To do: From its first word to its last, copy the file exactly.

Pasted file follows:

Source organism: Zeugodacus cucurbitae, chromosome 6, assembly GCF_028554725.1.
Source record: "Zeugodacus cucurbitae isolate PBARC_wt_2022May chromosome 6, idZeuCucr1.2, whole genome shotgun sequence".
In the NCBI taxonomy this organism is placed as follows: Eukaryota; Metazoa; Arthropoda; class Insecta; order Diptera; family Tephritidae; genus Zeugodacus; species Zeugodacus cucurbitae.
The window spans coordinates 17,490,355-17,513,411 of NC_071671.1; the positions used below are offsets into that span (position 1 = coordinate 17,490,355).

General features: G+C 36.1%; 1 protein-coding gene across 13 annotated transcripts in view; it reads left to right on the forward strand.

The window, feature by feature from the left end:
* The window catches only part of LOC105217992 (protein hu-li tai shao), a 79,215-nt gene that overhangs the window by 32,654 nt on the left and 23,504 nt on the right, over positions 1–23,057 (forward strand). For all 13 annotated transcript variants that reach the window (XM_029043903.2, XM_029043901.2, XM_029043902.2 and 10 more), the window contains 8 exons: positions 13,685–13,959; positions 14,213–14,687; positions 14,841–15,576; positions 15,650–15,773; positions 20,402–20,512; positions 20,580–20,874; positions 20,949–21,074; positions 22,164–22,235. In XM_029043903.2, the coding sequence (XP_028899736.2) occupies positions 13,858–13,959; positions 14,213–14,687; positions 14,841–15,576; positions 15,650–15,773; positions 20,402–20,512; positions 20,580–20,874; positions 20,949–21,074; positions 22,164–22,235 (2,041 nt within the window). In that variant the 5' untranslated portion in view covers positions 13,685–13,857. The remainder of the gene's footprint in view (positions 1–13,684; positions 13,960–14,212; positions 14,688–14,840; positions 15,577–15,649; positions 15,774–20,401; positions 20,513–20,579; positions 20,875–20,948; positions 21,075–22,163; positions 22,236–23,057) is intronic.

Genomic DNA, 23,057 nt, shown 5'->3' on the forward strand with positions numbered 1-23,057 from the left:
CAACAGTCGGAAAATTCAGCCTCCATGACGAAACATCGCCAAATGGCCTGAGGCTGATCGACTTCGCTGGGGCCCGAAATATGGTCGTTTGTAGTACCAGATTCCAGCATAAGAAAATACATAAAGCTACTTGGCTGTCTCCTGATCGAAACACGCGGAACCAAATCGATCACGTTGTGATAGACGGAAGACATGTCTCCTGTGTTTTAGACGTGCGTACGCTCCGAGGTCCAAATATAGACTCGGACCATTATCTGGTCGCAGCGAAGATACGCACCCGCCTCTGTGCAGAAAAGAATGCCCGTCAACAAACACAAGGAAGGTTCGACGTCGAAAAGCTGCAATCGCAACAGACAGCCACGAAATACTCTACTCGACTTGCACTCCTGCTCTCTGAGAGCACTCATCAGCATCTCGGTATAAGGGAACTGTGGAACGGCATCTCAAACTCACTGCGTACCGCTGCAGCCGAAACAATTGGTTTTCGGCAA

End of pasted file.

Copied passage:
Source organism: Zeugodacus cucurbitae, chromosome 6, assembly GCF_028554725.1.
Source record: "Zeugodacus cucurbitae isolate PBARC_wt_2022May chromosome 6, idZeuCucr1.2, whole genome shotgun sequence".
In the NCBI taxonomy this organism is placed as follows: Eukaryota; Metazoa; Arthropoda; class Insecta; order Diptera; family Tephritidae; genus Zeugodacus; species Zeugodacus cucurbitae.
The window spans coordinates 17,490,355-17,513,411 of NC_071671.1; the positions used below are offsets into that span (position 1 = coordinate 17,490,355).

General features: G+C 36.1%; 1 protein-coding gene across 13 annotated transcripts in view; it reads left to right on the forward strand.

The window, feature by feature from the left end:
* The window catches only part of LOC105217992 (protein hu-li tai shao), a 79,215-nt gene that overhangs the window by 32,654 nt on the left and 23,504 nt on the right, over positions 1–23,057 (forward strand). For all 13 annotated transcript variants that reach the window (XM_029043903.2, XM_029043901.2, XM_029043902.2 and 10 more), the window contains 8 exons: positions 13,685–13,959; positions 14,213–14,687; positions 14,841–15,576; positions 15,650–15,773; positions 20,402–20,512; positions 20,580–20,874; positions 20,949–21,074; positions 22,164–22,235. In XM_029043903.2, the coding sequence (XP_028899736.2) occupies positions 13,858–13,959; positions 14,213–14,687; positions 14,841–15,576; positions 15,650–15,773; positions 20,402–20,512; positions 20,580–20,874; positions 20,949–21,074; positions 22,164–22,235 (2,041 nt within the window). In that variant the 5' untranslated portion in view covers positions 13,685–13,857. The remainder of the gene's footprint in view (positions 1–13,684; positions 13,960–14,212; positions 14,688–14,840; positions 15,577–15,649; positions 15,774–20,401; positions 20,513–20,579; positions 20,875–20,948; positions 21,075–22,163; positions 22,236–23,057) is intronic.

Genomic DNA, 23,057 nt, shown 5'->3' on the forward strand with positions numbered 1-23,057 from the left:
CAACAGTCGGAAAATTCAGCCTCCATGACGAAACATCGCCAAATGGCCTGAGGCTGATCGACTTCGCTGGGGCCCGAAATATGGTCGTTTGTAGTACCAGATTCCAGCATAAGAAAATACATAAAGCTACTTGGCTGTCTCCTGATCGAAACACGCGGAACCAAATCGATCACGTTGTGATAGACGGAAGACATGTCTCCTGTGTTTTAGACGTGCGTACGCTCCGAGGTCCAAATATAGACTCGGACCATTATCTGGTCGCAGCGAAGATACGCACCCGCCTCTGTGCAGAAAAGAATGCCCGTCAACAAACACAAGGAAGGTTCGACGTCGAAAAGCTGCAATCGCAACAGACAGCCACGAAATACTCTACTCGACTTGCACTCCTGCTCTCTGAGAGCACTCATCAGCATCTCGGTATAAGGGAACTGTGGAACGGCATCTCAAACTCACTGCGTACCGCTGCAGCCGAAACAATTGGTTTTCGGCAA